US Indicts Ex-Venezuelan VP for Ducking Drug Sanctions

Tareck El Aissami, standing between Venezuela President Nicolas Maduro and Russia President Vladimir Putin, attend a ceremony where Putin accepted the key to the city of Caracas in April 2010. (Photo via Wikipedia)

MANHATTAN (CN) –  Two years after the Trump administration designated the former vice president of Venezuela a drug kingpin, U.S. prosecutors brought an indictment Friday that puts him at the center of a sanctions-busting conspiracy hopping across Turkey and Russia.

Appointed to office in 2017 by President Nicolas Maduro, Tareck El Aissami ended his vice presidency last year to serve as minister of industry and national production.

“He has used his position of power to engage in international drug trafficking, earning him the designation of Specially Designated Narcotics Trafficker, along with his business partner Samark Lopez Bello,” Angel Melendez, the U.S. Drug Enforcement Agency’s special agent in charge, said in a statement Friday, referring to El Aissami.

The charges mark a new escalation in the legal war between the United States and Maduro’s leftist government. The Obama administration prosecuted and convicted two of Maduro’s relatives, his wife’s nephews, for cocaine smuggling in 2016.

Maduro’s government blasted the charges at the time as political, but his power was still formally recognized then by the United States.

Now, with the Trump administration openly seeking Maduro’s ouster, federal prosecutors in the same courthouse have set their sights on his minister, El Aissami, as well as U.S. and Venezuelan citizens in the official’s orbit.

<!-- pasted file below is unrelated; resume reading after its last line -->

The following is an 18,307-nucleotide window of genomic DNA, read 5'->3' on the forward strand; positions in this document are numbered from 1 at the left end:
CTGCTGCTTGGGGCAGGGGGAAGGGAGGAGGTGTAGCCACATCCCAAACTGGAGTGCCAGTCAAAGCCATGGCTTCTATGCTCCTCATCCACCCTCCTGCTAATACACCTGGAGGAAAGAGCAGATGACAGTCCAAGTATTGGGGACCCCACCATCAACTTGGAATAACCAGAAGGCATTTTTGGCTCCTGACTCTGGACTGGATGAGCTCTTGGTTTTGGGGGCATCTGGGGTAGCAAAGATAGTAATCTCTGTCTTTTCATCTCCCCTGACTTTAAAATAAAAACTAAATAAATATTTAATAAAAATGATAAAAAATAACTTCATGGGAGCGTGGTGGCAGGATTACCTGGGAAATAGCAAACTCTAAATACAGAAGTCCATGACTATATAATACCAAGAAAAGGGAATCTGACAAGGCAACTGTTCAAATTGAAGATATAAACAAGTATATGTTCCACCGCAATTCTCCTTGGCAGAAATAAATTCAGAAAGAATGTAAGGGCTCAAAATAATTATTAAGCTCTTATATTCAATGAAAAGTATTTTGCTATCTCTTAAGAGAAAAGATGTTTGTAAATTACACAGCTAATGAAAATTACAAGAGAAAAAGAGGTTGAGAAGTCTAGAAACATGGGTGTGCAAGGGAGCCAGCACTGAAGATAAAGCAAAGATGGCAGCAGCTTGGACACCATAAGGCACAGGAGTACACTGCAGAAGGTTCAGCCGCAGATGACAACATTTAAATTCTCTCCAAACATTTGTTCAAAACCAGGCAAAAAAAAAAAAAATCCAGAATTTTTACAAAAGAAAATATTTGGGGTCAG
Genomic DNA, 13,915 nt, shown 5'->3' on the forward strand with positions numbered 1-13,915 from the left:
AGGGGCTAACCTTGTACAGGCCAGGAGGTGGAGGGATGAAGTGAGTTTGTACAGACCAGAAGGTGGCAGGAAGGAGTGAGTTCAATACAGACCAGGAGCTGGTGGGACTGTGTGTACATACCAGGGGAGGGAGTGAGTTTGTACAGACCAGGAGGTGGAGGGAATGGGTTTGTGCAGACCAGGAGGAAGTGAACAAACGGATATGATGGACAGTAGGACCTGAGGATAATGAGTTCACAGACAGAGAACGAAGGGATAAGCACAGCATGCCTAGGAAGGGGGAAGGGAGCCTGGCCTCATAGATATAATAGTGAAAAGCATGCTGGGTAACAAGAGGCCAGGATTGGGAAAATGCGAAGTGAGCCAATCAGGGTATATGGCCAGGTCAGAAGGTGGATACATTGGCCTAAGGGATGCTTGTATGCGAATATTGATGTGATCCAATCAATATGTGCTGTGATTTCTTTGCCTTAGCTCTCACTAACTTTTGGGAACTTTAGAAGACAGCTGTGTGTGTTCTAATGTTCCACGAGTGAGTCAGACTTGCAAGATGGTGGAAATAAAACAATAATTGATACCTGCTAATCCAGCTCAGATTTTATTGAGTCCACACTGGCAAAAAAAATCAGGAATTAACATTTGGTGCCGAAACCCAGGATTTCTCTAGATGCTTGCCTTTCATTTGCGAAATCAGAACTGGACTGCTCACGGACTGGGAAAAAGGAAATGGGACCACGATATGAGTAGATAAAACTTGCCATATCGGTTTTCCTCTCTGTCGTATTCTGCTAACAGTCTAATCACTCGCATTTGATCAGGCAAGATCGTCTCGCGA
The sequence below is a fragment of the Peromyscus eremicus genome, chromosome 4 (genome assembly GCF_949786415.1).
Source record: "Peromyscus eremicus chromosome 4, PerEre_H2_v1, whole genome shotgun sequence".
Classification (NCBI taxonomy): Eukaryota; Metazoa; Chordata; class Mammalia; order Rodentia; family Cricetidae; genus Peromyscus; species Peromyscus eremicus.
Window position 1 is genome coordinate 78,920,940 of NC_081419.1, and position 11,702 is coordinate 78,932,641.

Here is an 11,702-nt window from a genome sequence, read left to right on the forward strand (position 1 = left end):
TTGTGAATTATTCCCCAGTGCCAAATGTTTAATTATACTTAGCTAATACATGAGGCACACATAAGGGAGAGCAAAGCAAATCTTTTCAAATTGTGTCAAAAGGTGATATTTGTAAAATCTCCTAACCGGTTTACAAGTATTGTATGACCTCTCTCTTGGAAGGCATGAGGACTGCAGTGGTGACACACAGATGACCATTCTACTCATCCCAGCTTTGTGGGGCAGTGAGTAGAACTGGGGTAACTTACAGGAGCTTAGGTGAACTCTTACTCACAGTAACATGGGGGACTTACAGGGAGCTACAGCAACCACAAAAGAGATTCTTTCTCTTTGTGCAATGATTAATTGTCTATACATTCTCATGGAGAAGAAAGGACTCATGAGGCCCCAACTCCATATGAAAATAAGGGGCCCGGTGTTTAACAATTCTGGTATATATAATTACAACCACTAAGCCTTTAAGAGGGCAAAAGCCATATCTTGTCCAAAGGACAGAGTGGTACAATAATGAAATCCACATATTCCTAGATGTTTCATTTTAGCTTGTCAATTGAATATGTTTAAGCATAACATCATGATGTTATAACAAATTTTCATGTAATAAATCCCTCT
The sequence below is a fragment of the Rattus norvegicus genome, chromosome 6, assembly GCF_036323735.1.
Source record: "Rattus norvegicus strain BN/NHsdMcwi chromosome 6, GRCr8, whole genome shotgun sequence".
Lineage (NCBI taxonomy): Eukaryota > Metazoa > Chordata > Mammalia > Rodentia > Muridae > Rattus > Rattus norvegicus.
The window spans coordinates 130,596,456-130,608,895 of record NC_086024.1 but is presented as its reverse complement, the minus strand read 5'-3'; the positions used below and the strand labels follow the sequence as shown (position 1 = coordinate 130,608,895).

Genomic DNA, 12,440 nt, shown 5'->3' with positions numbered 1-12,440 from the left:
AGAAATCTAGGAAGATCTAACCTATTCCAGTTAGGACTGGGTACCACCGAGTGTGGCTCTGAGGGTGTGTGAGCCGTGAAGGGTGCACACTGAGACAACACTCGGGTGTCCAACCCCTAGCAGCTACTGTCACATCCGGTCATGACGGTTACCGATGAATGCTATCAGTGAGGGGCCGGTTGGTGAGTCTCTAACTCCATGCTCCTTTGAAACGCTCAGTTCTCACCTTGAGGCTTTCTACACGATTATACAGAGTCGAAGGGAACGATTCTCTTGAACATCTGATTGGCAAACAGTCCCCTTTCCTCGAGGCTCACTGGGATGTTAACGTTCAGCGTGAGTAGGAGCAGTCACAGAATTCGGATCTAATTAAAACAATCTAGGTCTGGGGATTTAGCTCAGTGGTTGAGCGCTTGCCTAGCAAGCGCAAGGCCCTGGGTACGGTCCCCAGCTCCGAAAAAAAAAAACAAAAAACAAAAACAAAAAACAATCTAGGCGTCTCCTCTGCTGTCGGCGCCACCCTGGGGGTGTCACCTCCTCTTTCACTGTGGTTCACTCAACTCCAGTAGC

El Aissami’s ally Samark Lopez Bello, a 44-year-old businessman with companies in Venezuela, Panama and Florida, each face up to 150 years imprisonment if convicted of five counts of sanctions busting.

Two of their accused co-conspirators, Victor Mones and Alejandro Leon, face the same possible penalty on charges that they arranged private flights into the United States from Venezuela’s capital to smuggle cash through Florida companies. Prosecutors say Leon set up private flights for El Aissami between Turkey, Venezuela and Russia as recently as this month.

While the indictment contends that the privately chartered flights violated sanctions, prosecutors do not allege drugs were smuggled on those flights.

Mones established American Charter Services, and Leon created the private flight charter companies SVMI Solutions, named after Simon Bolivar International Airport’s code, prosecutors say.

Florida resident Orsini Quintero, 42, is charged separately with one count of violating sanctions. He faces up to 30 years imprisonment if convicted.

Authorities arrested Mones and Quintero this morning in Florida.

Menendez, the DEA agent, said both men had been “looking to fill their pockets with dirty money” by helping men who “pose a threat to the national security, foreign policy, and economy of the United States.”

Venezuela’s Permanent Mission to the United Nations did not immediately return an email request for comment.

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